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Thursday, November 13, 2008

What To Do With... Fennel aka Anise

Let me introduce you to a good friend of mine, Fennel. Fennel, this is everybody. (I had planned to publish this great photo for our introductions today, but when I saw it on the preview, I knew it wouldn't do. So, unfortunately, we have to go without today...) (Updated November 18th, 2008 - Hungry Gal note: A photo is worth a 100 words...)

Fennel and I only met in my twenties but I feel like we have been friends forever. Fennel sometimes goes by the name Anise and is a hearty but delicate tasting vegetable. It smells lovely and herbaceous and has a mild liquorice flavour that further mellows when cooked. But we almost didn’t become friends. In my younger years, I was too haughty and impetuous, “I am not going to like fennel.., I’ll pass.” But then we met, and I realized I was wrong and now, all is forgiven and we are pals.

So, if you see Fennel at the market, I encourage you to buy a bulb or two and try it. You just might like it.

Fennel is great raw or braised. With a sophisticated yet mild flavour, it’s more versatile than you think. It’s great with rich foods like cream and butter and also pairs beautifully with seafood.

Basic Preparation:
Cut off the fronds and stalks and put aside if you wish, for garnish and stock. Trim the fennel by trimming the bottom of the bulb and cutting the fennel in half. Now that it is in a manageable size, you can dice it, slice it thinly or cut it into large chunks.

Some ideas for Fennel:

1. Roast it: Slice thinly and toss with olive oil and herbs. Bake in an oven at 400 degrees until roasted.
2. Roast it with other vegetables: Toss in olive oil and roast with other vegetables such as peppers, onions, and zucchinis. Bake in a 400 degree oven until the vegetable’s edges are crisped while the rest of the vegetable soften.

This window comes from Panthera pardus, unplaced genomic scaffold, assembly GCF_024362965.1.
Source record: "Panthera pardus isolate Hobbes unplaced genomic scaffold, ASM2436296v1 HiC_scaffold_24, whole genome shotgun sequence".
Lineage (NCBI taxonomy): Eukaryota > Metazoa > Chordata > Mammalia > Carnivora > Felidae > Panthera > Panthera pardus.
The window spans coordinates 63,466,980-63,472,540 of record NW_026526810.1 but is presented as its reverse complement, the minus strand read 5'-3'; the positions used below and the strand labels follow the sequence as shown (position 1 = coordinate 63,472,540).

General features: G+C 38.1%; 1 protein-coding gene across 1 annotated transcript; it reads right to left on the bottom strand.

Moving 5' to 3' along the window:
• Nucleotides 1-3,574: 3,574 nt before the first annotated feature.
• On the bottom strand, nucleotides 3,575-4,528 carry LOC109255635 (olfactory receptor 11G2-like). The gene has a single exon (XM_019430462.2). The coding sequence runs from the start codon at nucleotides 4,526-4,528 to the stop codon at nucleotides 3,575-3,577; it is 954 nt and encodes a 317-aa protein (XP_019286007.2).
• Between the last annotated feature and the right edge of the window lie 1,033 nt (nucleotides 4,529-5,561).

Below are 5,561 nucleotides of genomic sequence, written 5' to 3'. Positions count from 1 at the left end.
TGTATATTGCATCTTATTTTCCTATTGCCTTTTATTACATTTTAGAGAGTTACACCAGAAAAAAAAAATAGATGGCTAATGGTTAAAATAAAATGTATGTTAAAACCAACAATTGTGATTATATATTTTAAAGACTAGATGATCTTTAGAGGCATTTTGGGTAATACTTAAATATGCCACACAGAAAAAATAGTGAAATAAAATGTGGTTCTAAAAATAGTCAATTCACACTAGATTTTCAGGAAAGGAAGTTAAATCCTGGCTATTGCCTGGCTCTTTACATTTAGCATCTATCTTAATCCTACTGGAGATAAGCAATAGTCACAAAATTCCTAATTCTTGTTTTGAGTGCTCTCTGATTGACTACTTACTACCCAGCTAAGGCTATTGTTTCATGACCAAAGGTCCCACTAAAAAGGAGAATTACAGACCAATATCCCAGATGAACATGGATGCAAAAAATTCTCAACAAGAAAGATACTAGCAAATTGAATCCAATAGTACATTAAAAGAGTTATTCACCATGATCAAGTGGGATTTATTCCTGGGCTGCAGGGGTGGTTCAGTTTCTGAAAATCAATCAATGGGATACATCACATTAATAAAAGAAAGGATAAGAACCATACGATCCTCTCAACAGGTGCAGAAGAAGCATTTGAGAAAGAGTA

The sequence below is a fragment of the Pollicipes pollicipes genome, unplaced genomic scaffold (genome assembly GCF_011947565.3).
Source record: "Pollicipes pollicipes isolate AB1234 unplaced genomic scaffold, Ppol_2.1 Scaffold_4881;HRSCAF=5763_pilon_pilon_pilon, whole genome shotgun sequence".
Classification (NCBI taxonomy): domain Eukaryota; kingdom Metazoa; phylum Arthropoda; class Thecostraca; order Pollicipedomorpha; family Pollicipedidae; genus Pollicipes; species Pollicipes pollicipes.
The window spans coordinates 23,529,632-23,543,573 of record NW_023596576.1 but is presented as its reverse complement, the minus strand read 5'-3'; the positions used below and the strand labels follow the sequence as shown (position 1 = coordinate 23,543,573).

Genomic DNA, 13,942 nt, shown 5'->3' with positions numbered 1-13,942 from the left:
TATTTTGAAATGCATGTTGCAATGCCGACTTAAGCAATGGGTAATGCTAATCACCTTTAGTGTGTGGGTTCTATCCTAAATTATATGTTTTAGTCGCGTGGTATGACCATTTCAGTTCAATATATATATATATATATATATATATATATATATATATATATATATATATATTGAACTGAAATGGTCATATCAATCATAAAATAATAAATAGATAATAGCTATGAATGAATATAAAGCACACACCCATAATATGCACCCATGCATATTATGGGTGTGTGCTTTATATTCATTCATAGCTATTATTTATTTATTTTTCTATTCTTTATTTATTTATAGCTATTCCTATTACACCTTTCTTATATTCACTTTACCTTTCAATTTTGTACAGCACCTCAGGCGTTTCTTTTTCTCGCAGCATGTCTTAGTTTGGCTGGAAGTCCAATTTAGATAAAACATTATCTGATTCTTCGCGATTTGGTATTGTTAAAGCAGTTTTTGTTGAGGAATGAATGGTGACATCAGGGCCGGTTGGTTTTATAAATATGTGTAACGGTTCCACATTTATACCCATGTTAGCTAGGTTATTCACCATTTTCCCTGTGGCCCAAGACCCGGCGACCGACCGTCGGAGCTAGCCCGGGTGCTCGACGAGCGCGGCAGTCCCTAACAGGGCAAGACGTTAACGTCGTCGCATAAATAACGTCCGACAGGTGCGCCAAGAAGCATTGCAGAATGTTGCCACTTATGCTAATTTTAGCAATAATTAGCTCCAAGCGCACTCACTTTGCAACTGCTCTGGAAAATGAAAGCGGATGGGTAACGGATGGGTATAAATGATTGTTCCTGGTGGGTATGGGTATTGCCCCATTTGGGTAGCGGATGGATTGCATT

Au Gratin:
3. Baked it: Slice paper thin and add to a potato gratin with crispy bacon

Raw in a Salad:
4. Throw it in a salad: dice raw fennel and add to your next salad (alongside some juicy tomatoes, and buttery boston lettuce)
5. Shave it: Shave fennel and plate with oranges and blue cheese salad (similar to my raw beet salad)

6. Braised it: Cut in large chunks and braise in white wine with leeks or onions
7. Serve it as a main dish: Braise in white wine, with chicken thighs, cannellini beans, tomatoes and onions.

With Seafood:
7. Steam it with mussels: Dice and toss into a moules mariniere (steamed mussels)
9. Saute it: Slice thinly and saute with butter and served with a portion of salmon
10. Throw it in a crab linguine: Dice and cook in a crab linguine pasta dish. Here’s one to try out, add about 1/2c diced fennel when sautéing the garlic and chillies. http://www.bbc.co.uk/food/recipes/database/linguinewithcrab_66026.shtml

If there is an ingredient you would like to see for future, drop me a line! Suggestions are always welcome.


V said...

There's a salad recipe which I swear by involving fennel, chickpeas, red onion, thinly sliced salami, Italian parsley, garlic, olive oil
and vinegar.

But, I will certainly try it in moules mariniere as per your suggestion. Must be good!

Hungry Gal said...

@ V

this salad sound fantastic... I think you could shave the fennel really thinly... this would be very yum!

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